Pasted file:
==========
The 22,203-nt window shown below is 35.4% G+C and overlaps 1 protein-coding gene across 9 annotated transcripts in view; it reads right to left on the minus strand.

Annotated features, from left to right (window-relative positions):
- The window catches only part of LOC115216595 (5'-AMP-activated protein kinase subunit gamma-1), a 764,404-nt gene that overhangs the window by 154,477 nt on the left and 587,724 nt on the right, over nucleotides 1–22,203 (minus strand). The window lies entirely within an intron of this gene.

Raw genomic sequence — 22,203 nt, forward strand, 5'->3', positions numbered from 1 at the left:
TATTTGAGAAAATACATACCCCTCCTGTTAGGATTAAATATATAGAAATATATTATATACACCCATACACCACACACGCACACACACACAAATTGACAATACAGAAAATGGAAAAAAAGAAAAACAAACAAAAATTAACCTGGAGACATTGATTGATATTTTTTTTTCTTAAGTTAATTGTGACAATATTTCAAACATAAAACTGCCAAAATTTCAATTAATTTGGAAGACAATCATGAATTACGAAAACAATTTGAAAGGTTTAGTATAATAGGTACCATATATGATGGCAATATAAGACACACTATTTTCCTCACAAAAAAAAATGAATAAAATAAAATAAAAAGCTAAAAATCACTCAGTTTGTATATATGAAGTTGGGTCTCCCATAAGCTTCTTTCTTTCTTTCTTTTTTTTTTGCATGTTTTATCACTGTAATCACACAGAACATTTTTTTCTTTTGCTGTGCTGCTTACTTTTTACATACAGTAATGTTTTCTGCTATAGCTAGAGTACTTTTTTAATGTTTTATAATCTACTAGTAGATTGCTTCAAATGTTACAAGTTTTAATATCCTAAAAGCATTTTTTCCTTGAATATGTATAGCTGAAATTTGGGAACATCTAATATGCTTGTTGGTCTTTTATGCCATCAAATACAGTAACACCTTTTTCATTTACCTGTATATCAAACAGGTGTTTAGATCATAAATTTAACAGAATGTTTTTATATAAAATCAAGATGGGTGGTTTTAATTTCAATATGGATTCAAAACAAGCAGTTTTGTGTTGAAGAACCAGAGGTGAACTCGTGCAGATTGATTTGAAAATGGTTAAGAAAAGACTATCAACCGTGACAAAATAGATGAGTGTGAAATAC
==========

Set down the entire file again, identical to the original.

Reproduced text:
The 22,203-nt window shown below is 35.4% G+C and overlaps 1 protein-coding gene across 9 annotated transcripts in view; it reads right to left on the minus strand.

Annotated features, from left to right (window-relative positions):
- The window catches only part of LOC115216595 (5'-AMP-activated protein kinase subunit gamma-1), a 764,404-nt gene that overhangs the window by 154,477 nt on the left and 587,724 nt on the right, over nucleotides 1–22,203 (minus strand). The window lies entirely within an intron of this gene.

Raw genomic sequence — 22,203 nt, forward strand, 5'->3', positions numbered from 1 at the left:
TATTTGAGAAAATACATACCCCTCCTGTTAGGATTAAATATATAGAAATATATTATATACACCCATACACCACACACGCACACACACACAAATTGACAATACAGAAAATGGAAAAAAAGAAAAACAAACAAAAATTAACCTGGAGACATTGATTGATATTTTTTTTTCTTAAGTTAATTGTGACAATATTTCAAACATAAAACTGCCAAAATTTCAATTAATTTGGAAGACAATCATGAATTACGAAAACAATTTGAAAGGTTTAGTATAATAGGTACCATATATGATGGCAATATAAGACACACTATTTTCCTCACAAAAAAAAATGAATAAAATAAAATAAAAAGCTAAAAATCACTCAGTTTGTATATATGAAGTTGGGTCTCCCATAAGCTTCTTTCTTTCTTTCTTTTTTTTTTGCATGTTTTATCACTGTAATCACACAGAACATTTTTTTCTTTTGCTGTGCTGCTTACTTTTTACATACAGTAATGTTTTCTGCTATAGCTAGAGTACTTTTTTAATGTTTTATAATCTACTAGTAGATTGCTTCAAATGTTACAAGTTTTAATATCCTAAAAGCATTTTTTCCTTGAATATGTATAGCTGAAATTTGGGAACATCTAATATGCTTGTTGGTCTTTTATGCCATCAAATACAGTAACACCTTTTTCATTTACCTGTATATCAAACAGGTGTTTAGATCATAAATTTAACAGAATGTTTTTATATAAAATCAAGATGGGTGGTTTTAATTTCAATATGGATTCAAAACAAGCAGTTTTGTGTTGAAGAACCAGAGGTGAACTCGTGCAGATTGATTTGAAAATGGTTAAGAAAAGACTATCAACCGTGACAAAATAGATGAGTGTGAAATAC